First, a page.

The Bell Jar has always been troubling reading, because its main character Esther Greenwood is so fully identified with Sylvia Plath herself. Attempts to separate them critically have not been successful. The novel is often thought of as somewhere between autobiography and fiction. But however it is labeled, The Bell Jar gets inside the mind of a brilliant young woman who cannot accept the constraints placed on her by her time. Whether or not we superimpose Sylvia Plath's own biographical ending on the optimistic ending of the novel, the interior landscape she describes remains startling, precise, and unforgettable-as does the world outside her. When The Bell Jar first came out it was thought of, and spoken of, a woman's version of J. D. Salinger's The Catcher in the Rye. For many current-day readers, it has superceded Catcher in importance, because the surrounding society is represented more superficially in Catcher. This volume consists of essays about The Bell Jar, older ones and new ones. The older ones present a smorgasbord of perspectives and also show how the novel has been viewed over time, from its first publication in 1963 until the second decade of the new millennium.
Also selected are essays college students and their instructors could share, and which might also be helpful to those reading The Bell Jar on their own, not for an assignment. A quick browse of the Internet shows how many groups of Plath followers of all kinds are eager for any new take on her. The Bell Jar itself has the virtue of being perfectly clear, at least superficially, but it opens all kinds of questions. It has strong appeal for scholars of the fifties, feminists, psychology buffs, older women who have experienced the time she describes, those undergoing psychological turmoil, Bildungsroman addicts, poets, and uncounted other groups and individuals. The older essays provide some of the finest scholarship on The Bell Jar that has been made available over the years, and offer a wide variety of critical approaches to this work. The essays, new and old, have some common directions: they are focused on how the time period affected Plath and hence her fictional counterpart Esther Greenwood; they are also focused on Esther's internal struggle and how they were dealt with by Esther and by others.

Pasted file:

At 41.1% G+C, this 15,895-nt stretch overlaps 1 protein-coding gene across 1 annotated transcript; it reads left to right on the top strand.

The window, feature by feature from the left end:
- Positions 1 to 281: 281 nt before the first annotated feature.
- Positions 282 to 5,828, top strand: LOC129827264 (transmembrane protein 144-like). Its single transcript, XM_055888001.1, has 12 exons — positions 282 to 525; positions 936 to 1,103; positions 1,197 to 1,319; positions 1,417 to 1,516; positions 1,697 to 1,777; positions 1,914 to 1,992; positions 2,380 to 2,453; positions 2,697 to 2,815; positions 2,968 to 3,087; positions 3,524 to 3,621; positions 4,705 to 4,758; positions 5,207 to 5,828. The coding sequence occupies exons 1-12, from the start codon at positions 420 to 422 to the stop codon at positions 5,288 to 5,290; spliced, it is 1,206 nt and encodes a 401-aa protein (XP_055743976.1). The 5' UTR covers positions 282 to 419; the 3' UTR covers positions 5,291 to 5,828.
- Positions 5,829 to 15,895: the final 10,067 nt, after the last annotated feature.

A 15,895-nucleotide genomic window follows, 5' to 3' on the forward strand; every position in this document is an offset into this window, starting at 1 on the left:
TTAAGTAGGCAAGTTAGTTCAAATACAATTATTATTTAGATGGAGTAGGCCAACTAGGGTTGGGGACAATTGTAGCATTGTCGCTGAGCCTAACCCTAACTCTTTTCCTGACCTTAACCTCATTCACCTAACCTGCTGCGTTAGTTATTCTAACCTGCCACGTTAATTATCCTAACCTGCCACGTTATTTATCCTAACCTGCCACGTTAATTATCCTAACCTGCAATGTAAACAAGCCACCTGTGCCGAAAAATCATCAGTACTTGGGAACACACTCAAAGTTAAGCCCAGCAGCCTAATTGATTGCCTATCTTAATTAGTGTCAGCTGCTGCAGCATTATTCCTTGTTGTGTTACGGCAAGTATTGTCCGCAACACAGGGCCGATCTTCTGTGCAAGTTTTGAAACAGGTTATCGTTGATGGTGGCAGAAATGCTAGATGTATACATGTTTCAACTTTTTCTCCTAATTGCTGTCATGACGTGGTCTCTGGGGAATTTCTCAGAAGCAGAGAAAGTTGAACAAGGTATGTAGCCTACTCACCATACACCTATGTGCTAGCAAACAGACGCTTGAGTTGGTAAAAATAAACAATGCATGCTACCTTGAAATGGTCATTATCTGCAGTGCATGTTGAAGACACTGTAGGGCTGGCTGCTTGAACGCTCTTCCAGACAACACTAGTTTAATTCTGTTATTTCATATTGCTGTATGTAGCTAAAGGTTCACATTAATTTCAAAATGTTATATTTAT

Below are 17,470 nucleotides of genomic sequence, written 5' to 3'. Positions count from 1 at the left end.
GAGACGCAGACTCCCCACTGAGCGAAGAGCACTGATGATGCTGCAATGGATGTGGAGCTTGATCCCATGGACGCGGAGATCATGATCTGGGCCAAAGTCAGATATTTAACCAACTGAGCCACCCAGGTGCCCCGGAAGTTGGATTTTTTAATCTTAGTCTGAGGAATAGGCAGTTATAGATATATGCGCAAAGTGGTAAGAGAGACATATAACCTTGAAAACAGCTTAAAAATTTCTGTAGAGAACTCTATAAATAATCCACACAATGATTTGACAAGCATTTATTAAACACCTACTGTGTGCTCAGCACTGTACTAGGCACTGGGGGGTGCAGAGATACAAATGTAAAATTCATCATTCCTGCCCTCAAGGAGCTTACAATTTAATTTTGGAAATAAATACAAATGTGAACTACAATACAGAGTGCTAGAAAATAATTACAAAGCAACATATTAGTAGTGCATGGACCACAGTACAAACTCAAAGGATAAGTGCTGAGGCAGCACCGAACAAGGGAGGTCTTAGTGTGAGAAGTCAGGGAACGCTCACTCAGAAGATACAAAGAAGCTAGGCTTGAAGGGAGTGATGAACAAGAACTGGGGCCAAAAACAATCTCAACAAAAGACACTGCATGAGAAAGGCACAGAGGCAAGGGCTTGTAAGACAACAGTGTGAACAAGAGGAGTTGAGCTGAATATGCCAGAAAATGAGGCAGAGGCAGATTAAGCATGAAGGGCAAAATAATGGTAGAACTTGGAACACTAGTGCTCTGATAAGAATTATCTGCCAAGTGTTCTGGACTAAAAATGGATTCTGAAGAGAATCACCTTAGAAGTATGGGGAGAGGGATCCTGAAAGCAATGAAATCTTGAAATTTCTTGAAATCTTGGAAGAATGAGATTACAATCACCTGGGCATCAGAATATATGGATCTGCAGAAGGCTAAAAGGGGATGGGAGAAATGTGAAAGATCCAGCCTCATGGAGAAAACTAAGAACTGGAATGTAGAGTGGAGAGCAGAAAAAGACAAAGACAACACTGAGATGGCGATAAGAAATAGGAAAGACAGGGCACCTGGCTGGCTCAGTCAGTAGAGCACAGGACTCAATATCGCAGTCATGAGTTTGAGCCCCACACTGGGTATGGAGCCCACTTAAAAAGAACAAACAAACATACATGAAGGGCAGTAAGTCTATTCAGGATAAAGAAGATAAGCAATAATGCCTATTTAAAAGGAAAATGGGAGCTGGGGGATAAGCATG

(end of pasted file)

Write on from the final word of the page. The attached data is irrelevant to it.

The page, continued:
Several essays locate Esther in her time-in Cold War rhetoric; in the world of Mademoiselle Magazine and its expectations; in the intrusive images of domesticity that could not be evaded. They explore the novel in terms of body criticism and sexual ambivalence. They also examine every element of mental health, treatments, and fads or customs in attitudes toward mental illness. They do not so much dissect Esther Greenwood as underscore the forces tearing at her against which she was trying to hold firm. All of the essays written specifically for this volume are by women who are poets as well as scholars; they look at this work through a different lens. The new essays each take a specific angle from which to examine The Bell Jar. The editor's essay gives an overview of the issue of "nature vs. nurture" in Esther's developing unease and depression. Another describes the formative events in the life of the creator of The Bell Jar and traces some of the major themes which obsessed her not only in the novel but in the poems.
"Interruptions in a Patriarchal World: Sylvia Plath's The Bell Jar and "Girl, Interrupted" show noteworthy similarities and differences between these two accounts of a young woman's mental breakdown and recovery, separated by thirty years in the writing but only fifteen years in the events described. The analysis shows how each woman was torn apart by her circumstances but then healed, coincidentally, by the same doctor in the same institution. Essays discuss how the novel reflected the time in which it was written and on the critical reception of the novel. There is discussion of how Plath defined her creative life by looking at her writing process, her reading, her inspirations, and her thoughts about the writing life. Overall, this volume shows how Sylvia Plath as a person and as a writer continues to get into our heads in the new century, and how the novel that was originally hailed as the female counterpart to The Catcher in the Rye continues to hold its place among recent and current representations of adolescent upheaval and anxiety. The Bell Jar becomes something new for each generation that engages with it.
It is the novel of a poet coming into her own, after all, and of all the obstacles and hardships she encounters in her attempts simply to be herself, to speak as herself.show more